Using leverage, mortgage REITs purchase mortgages on the open market, and pay out much of their income in the form of distributions to shareholders. Distribution yields are fat. American Capital Agency (AGNC) currently rewards investors with a 15.25% distribution yield.
Yeah, 15.25% in an environment where the 10-year Treasury pays less than 2%.
Knowing that, you probably wouldn’t be surprised to learn that American Capital Agency now has more than $100 billion in mortgage assets on its balance sheet. But I think most everyone would be surprised to learn how quickly this mREIT has grown. Assets grew 20 times over in the past 3 years.
It isn’t the only mREIT in the game. Annaly Capital Management (NLY) has $133 billion. American Capital Mortgage Investment Corp. (MTGE) has $7.6 in assets. There are a number of mREITs on the market, and they’re all attracting investment dollars like there’s no tomorrow. Who can blame investors for wanting a little yield? Double digit distributions sure beat .2%.
Where there’s money, though, there’s government.
Sheriff SEC is back in town
Regulators worry about the growing size of mortgage REITs. (We did have a financial crisis led by a housing boom, after all.) Their chief concern is growing risk to the banking system. If REITs get too large, a failure of one would mean a failure of many…perhaps the whole banking system would take a dive if a crisis once again hit the mortgage market.
Helping fuel their view is is the retail investor. Grannies and grandpas around the country are probably snatching up more mREIT assets than they really should hold.
Of course, that’s the regulator viewpoint. I think the risks to the system are mostly overblown.
Mortgage REITs aren’t that risky. I compare them to banks. A mREIT is a bank that doesn’t do…banking stuff. It borrows short term money and reinvests it in longer-term securities. It’s a game built on the yield curve. Borrowing at 2% and lending at 5% is a very profitable business.
Mortgage REITs are also in a very comfortable place. Unlike banks, they don’t have to get Fed approval for share repurchases or dividends. When a mREIT makes money, it pays out virtually all of it in distributions. When a bank makes money, it can sit on it, make new loans, or, if approved, pay a dividend. Approval is far from certain.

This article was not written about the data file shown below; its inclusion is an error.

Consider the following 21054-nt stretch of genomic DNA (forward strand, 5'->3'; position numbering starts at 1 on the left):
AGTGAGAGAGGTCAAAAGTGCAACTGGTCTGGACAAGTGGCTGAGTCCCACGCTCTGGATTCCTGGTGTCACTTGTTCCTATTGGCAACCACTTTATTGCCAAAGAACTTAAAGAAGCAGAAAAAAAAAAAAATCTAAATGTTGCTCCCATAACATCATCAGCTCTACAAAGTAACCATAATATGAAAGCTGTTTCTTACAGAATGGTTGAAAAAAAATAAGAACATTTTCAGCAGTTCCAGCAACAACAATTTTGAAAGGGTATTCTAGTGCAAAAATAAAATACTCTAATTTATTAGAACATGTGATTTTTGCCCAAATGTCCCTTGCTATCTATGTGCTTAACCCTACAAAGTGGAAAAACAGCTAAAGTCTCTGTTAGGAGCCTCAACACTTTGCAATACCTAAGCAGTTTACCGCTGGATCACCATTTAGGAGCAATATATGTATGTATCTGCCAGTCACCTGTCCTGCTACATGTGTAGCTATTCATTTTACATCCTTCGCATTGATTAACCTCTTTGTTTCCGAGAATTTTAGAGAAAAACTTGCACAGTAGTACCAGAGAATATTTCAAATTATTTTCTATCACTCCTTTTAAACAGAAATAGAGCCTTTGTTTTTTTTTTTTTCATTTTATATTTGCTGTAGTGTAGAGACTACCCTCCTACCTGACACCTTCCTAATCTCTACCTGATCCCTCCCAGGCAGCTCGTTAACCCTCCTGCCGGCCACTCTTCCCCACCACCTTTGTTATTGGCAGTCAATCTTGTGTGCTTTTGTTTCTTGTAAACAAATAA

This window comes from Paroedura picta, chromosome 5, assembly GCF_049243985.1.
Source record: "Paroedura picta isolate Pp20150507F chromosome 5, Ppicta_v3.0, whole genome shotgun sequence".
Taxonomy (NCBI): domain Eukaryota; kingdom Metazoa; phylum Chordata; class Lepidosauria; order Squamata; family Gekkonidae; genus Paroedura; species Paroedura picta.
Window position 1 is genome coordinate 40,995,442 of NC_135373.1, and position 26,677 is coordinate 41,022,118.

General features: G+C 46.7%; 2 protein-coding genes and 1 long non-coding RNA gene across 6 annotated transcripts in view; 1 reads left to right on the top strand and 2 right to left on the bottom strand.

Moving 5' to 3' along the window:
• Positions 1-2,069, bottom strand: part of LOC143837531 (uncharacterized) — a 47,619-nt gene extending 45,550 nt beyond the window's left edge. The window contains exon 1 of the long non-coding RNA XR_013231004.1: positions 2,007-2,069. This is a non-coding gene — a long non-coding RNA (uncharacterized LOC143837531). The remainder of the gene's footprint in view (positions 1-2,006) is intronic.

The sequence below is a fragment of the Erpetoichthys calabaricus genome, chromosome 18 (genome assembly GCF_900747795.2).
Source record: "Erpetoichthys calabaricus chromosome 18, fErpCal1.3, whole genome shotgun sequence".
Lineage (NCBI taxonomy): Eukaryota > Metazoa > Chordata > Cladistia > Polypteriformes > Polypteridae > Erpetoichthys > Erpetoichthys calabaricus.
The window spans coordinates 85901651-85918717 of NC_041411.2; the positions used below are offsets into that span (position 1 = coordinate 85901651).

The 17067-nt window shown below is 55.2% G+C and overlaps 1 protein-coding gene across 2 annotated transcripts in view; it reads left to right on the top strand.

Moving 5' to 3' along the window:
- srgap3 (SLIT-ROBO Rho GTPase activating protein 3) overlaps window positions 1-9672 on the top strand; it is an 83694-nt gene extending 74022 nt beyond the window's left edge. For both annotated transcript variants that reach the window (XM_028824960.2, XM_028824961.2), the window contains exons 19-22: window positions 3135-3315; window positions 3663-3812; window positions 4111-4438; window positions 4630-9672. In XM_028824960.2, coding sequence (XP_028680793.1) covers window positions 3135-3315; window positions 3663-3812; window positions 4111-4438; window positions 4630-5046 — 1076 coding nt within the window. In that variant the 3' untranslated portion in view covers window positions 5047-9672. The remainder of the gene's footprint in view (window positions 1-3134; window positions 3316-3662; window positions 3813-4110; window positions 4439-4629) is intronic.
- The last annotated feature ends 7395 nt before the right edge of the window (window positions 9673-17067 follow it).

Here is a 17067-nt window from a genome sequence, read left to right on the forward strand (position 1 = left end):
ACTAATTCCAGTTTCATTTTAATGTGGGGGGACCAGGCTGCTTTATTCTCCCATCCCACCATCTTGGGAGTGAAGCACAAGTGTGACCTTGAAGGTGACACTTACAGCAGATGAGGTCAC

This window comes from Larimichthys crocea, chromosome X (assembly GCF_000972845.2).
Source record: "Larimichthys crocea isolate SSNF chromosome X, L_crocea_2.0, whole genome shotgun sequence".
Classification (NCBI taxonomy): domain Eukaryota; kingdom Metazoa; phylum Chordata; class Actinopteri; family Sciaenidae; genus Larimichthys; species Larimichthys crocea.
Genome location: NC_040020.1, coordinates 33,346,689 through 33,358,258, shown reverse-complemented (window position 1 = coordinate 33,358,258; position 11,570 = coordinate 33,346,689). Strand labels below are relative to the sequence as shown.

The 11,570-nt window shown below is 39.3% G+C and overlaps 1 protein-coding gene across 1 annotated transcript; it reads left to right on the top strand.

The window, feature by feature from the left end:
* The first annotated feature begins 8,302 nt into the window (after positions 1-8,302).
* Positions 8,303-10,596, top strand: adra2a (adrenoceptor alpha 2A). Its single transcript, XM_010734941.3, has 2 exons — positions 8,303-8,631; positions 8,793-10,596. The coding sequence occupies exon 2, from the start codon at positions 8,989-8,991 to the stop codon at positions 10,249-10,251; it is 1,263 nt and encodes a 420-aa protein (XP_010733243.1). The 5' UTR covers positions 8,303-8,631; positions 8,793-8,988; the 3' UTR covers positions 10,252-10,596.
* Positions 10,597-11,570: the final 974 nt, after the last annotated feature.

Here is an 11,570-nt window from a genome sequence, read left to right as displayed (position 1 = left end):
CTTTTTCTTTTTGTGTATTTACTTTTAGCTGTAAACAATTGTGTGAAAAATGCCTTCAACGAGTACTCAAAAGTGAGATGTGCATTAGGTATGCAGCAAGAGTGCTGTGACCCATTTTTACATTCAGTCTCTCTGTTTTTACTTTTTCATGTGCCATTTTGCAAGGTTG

You can see the love for mREITs in valuation. Regional and community banks, which hold many of the loans they originate, trade for much less than book value. mREITs have actually traded at a slight premium during the same period.
The truth is banks, not the SEC, should have a problem with mREITs. Banks have to make new loans to put capital to work. How annoying it must be to expend time and effort to get a mortgage signed when your own equity – all the loans you have on your books – trades for less than book value.
Should you fear mortgage REITs?
No, not really – especially if you aren’t invested in the industry.
Mortgage REITs operate with leverage right around 7-8 to 1. That’s the “standard,” although no standard actually exists. Banks operate with significantly more leverage. Goldman Sachs currently levers itself at 13:1.
As far as insolvency goes, banks are not only more levered than mREITs, but they’re also FDIC insured, leaving taxpayers with the bill given any fallout in the banking business.
Also, in terms of the greater financial industry, mREITs are still small operators. Wells Fargo had $126 billion in mortgage backed securities as of its 2012 annual report. That needs perspective: one line-item of a single bank is just $7 billion shy of the largest mREIT in the world.
In short, mREITs are not a big part of the mortgage market. As investments, they’re exceptional for a very small part of your portfolio. Roughly 3% of your portfolio in an mREIT will add .5% in in annual pre-tax yield to your total portfolio. That’s good money.
Of course, I’ll admit my own bias. I don’t own REITs, but I do own shares in the company that manages AGNC and MTGE. American Capital Ltd. (ACAS), a 2013 stock market pick, manages AGNC and MTGE for a very lucrative management fee. I’m just a little annoyed the SEC is thinking about capping how large an mREIT can be.